Madrid is one of our favorite cities in the world. We’ve been there many times and know the city quite well. Joop studied for a semester in Madrid and last year we lived there together for two months. Besides that, we’ve visited the city on multiple occasions for a few days. It’s safe to say we know Madrid very well. This is our complete sightseeing guide full of all the things to do in Madrid, filled with photos of the amazing sightseeing spots. We hope to inspire you to plan a trip to Madrid!
Parque del Buen Retiro, or Retiro Park, is Madrid’s huge city park. Retiro used to be the private park of the Spanish royal family, but it was opened to the public in 1767. We love strolling around Retiro and we make sure to go there every time we’re in Madrid. Besides enjoying the nature, Retiro has many things to see and activities to do.
Opening hours Retiro Park
Winter: daily from 07.00-22.00
Summer: daily from 07.00-00.00
Royal Botanical Garden
Close to Retiro Park, you’ll find the Royal Botanical Garden. The Garden features 5000 different species of plants, varying by month and season. It’s a nice garden to walk around and explore all the different kinds of plants and flowers. We really loved the greenhouses in the Garden. There are 3 different kinds of subtropical and tropical sections, that all house different kinds of plants. We especially loved taking photos in the greenhouses, the different kinds of tropical plants make for a good looking backdrop. The greenhouses alone make a visit to the Botanical Garden worth it already.
General ticket price: € 6
Every Tuesday after 17.00 the entrance to the Royal Botanical Garden is free.
Atocha is Madrid’s main train station. There’s a reason this station is worth visiting even if you’re not taking the train: the huge tropical garden inside the main hall. You’ll see many people sitting and waiting on the benches in the garden. Because of the tropical plants, the atmosphere is amazing and refreshing and it feels a bit like you’re in a jungle. We’d really recommend checking this place out, even if you don’t have to be at Atocha train station. The huge palm trees are very impressive. There’s a platform overlooking the garden as well, so go there for a nice vantage point. If you want to take photos inside the garden, make sure to go early as there are always many people relaxing on the benches even in the early morning.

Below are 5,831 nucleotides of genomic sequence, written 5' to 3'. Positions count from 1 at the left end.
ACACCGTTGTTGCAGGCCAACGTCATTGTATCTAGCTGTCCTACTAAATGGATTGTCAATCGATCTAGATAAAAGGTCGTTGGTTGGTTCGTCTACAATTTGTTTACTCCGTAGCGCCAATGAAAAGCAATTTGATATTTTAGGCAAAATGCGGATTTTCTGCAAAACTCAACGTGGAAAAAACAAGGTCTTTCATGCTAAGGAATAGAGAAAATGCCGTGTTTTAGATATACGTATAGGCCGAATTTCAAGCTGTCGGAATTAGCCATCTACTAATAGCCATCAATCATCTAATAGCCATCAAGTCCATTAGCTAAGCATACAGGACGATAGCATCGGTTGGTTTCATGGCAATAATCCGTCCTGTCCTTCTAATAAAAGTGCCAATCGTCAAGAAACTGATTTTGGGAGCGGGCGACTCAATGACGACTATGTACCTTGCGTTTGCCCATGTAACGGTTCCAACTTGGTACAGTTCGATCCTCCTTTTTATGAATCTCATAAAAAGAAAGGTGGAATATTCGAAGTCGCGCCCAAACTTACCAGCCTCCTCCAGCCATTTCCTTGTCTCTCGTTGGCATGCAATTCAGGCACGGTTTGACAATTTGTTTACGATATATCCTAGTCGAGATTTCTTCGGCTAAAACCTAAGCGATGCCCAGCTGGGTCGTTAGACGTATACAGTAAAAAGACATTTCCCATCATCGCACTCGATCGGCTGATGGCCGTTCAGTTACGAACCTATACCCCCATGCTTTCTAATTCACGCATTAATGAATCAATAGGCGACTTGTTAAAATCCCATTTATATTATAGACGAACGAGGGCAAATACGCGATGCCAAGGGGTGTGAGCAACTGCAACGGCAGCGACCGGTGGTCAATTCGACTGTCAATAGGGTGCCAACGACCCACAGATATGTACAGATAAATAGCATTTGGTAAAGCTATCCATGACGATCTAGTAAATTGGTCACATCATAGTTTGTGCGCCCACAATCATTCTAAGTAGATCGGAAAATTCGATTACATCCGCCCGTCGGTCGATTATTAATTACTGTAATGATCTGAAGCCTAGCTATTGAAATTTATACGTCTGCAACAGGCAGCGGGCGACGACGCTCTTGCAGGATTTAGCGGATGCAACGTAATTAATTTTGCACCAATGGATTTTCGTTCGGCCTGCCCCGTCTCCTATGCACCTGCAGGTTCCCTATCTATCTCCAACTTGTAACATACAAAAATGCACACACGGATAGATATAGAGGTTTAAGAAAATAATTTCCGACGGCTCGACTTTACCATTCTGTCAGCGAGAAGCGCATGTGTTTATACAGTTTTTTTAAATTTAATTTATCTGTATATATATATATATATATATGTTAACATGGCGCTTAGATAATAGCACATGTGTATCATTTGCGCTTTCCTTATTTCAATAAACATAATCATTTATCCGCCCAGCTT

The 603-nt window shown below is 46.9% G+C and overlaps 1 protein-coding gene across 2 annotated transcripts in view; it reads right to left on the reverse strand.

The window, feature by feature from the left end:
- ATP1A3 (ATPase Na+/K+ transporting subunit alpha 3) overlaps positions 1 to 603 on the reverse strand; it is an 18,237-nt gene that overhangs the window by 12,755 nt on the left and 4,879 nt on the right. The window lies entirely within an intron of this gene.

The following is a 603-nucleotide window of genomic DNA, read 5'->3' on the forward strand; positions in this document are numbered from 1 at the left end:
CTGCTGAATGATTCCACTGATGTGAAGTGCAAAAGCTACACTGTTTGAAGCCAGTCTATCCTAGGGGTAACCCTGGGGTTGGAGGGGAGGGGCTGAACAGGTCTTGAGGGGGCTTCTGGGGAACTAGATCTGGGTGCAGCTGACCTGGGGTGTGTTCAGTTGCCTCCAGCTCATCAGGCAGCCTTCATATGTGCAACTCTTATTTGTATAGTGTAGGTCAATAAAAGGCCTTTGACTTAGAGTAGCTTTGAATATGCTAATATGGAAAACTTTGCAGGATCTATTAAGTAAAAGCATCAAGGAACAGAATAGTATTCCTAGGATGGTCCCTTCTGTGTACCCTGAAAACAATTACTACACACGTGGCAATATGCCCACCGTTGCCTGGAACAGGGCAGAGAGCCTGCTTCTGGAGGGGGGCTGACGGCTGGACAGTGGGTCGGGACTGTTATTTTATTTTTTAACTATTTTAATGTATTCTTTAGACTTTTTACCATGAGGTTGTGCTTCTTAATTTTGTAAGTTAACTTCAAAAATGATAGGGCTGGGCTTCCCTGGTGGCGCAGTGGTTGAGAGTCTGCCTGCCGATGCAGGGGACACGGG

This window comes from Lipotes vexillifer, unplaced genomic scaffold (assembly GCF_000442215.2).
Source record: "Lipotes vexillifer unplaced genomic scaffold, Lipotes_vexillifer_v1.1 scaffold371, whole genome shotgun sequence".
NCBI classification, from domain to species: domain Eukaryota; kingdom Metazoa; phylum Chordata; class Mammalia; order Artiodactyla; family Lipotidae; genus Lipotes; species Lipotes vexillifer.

There’s no entrance fee.
Royal Palace of Madrid
The Royal Palace of Madrid (or Palacio Real) is a huge palace in the middle of the city center. The Royal Palace is the official residence of the Spanish royal family, however, the palace is now only used for state ceremonies and the royal family doesn’t actually live there. It’s the largest functioning royal palace in Europe, with a floor space of 135000 square meters and 3418 rooms. Imagine living in a place with 3418 rooms!
A part of the palace is open to visitors. You can walk around the rooms and admire all the beautiful royal interiors. Unfortunately, you aren’t allowed to take any photos in the rooms. Visiting the Royal Palace is a fun thing to do when you’re in Madrid and it’s not every day that you can have a look inside a royal palace.
Every Monday to Thursday from 16.00-18.00 in October until March and from 18.00-20.00 in April until September, the admission to the Royal Palace is free for EU citizens. We can really recommend doing this if this applies to you, as it’ll save you a lot of money. The line to enter can get quite long, so make sure you arrive in time. Don’t forget to bring your national identification card or passport, because they will check it.
Basic admission: €13
The Almudena Cathedral (or Santa María la Real de La Almudena is the seat of the Roman Catholic Archdiocese of Madrid. It’s also known as the Cathedral of Madrid. When Spain’s capital moved from Toledo to Madrid in 1561, the seat of the Spanish Church remained in Toledo. There were plans to build a cathedral in Madrid but the constructions of Almudena Cathedral only started in 1879. It was important to make it the largest cathedral the world had ever seen. As the constructions were not completed until 1993, the Cathedral is relatively modern. The cathedral houses a museum, which we visited many years ago. The museum leads you to the balcony, where you have a beautiful view over the Royal Palace, and to the top of the cathedral, which offers a stunning view over the city.